The Europe Union began deporting migrants to Turkey on Monday as part of a new plan to deal with its refugee crisis. Three ferries loaded with more than 200 people left the Greek islands of Lesbos and Chios and headed for the Turkish town of Dikili. Once there, the migrants were shepherded to detention centers.
Even as the deportations were underway, about 100 more migrants arrived in Lesbos on rafts, The Washington Post's Griff Witte reported:
At dawn, a group of them stood shivering under gray woolen blankets in the port, some clutching babies in their arms.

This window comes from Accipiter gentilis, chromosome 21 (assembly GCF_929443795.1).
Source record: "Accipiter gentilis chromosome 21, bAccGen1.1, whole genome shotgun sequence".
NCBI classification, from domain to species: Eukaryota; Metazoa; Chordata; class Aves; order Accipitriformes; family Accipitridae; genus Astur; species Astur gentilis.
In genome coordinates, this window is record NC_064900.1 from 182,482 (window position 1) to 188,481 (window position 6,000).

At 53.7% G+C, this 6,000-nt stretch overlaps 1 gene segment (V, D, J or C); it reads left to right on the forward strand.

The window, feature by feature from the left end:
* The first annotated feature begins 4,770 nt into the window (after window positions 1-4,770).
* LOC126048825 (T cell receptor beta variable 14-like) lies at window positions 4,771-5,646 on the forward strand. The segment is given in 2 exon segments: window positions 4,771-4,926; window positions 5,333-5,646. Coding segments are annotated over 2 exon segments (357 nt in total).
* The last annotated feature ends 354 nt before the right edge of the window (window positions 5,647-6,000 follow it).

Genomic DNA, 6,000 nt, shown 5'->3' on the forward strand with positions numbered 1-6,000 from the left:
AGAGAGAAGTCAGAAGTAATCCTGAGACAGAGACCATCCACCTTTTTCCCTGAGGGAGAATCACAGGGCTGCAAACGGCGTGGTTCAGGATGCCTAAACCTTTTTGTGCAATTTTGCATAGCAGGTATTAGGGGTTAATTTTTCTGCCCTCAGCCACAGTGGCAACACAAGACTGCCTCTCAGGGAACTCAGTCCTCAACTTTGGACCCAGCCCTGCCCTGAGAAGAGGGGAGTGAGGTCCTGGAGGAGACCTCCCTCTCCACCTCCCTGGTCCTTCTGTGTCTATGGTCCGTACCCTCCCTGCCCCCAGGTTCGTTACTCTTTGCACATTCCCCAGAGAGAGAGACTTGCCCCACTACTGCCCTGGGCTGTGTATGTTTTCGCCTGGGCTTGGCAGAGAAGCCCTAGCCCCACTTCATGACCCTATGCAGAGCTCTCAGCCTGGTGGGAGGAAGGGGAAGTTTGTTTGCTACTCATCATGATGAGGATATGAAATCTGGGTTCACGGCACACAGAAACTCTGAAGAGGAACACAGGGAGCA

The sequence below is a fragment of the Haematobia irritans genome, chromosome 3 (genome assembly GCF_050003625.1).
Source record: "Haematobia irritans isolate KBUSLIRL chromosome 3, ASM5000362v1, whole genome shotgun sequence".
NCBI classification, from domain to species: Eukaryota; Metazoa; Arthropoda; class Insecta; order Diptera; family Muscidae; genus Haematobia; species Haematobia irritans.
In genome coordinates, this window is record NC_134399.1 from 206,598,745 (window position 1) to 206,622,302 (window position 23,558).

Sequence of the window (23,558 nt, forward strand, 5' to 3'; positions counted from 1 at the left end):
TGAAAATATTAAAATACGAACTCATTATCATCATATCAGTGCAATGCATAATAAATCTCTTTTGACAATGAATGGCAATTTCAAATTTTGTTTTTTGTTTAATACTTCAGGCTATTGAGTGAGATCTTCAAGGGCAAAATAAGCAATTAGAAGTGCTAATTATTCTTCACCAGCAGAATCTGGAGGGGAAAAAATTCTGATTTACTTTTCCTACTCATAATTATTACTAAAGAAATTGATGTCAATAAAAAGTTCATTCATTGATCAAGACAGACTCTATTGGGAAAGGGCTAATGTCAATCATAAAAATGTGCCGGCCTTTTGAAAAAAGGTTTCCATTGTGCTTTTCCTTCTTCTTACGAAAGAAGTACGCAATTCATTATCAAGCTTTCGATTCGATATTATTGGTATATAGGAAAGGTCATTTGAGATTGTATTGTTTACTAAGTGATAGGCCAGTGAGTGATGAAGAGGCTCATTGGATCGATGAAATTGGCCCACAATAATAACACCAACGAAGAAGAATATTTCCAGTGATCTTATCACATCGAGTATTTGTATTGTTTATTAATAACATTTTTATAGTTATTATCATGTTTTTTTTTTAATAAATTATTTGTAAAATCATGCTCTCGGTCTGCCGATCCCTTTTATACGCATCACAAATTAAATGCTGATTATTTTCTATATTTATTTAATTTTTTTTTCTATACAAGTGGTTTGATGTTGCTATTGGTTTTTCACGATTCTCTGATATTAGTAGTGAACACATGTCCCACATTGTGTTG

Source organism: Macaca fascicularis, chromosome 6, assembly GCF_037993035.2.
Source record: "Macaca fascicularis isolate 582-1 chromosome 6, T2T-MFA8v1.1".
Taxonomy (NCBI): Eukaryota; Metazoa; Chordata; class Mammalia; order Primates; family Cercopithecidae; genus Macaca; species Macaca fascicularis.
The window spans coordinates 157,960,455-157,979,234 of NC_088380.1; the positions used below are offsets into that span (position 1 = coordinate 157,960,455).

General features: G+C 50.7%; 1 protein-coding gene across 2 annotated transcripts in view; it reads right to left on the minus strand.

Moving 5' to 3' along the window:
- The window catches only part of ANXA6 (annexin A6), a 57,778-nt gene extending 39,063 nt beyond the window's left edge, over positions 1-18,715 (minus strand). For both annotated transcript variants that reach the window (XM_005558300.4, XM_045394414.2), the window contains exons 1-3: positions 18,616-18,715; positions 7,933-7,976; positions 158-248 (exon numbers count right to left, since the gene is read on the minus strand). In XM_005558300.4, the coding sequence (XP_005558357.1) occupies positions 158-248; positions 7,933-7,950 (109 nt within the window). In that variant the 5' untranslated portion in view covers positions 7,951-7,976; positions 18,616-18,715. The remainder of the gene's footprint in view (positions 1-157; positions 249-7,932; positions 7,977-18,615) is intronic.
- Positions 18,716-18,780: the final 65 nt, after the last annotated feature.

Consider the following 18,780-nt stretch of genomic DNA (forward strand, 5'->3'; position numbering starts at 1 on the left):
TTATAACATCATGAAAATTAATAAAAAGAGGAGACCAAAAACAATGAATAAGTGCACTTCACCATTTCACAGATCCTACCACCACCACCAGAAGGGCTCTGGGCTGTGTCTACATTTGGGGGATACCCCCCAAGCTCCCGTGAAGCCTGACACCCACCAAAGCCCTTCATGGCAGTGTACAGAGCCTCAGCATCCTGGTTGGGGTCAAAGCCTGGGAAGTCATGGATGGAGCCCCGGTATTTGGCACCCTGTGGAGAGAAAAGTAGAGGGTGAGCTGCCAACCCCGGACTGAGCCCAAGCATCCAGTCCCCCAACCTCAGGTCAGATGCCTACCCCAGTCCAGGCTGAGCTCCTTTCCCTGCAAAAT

“We were on the sea for six hours. We had so many problems,” said Shahid Kamran, a 24-year-old Pakistani who said he was fleeing the Taliban. Kamran said he had heard that Europe was sending people back but still hoped that authorities would reconsider.
“If we can stay here, then we are totally safe,” he said. “But we don’t know if they’ll let us stay or tell us, ‘Go.’ ”
The United Nations has condemned the Turkey-E.U. deal, which states that all new migrants who arrived on Greek shores from March 20 onward would be sent back to Turkey. Human rights organizations have also criticized the plan, saying that it goes against basic refugee policies and that Turkey isn't safe for migrants.
On Lesbos and in Dikili, small groups of protesters held signs criticizing the deportations:
The main detention center in Lesbos is surrounded by barbed wire, preventing migrants from talking to the media.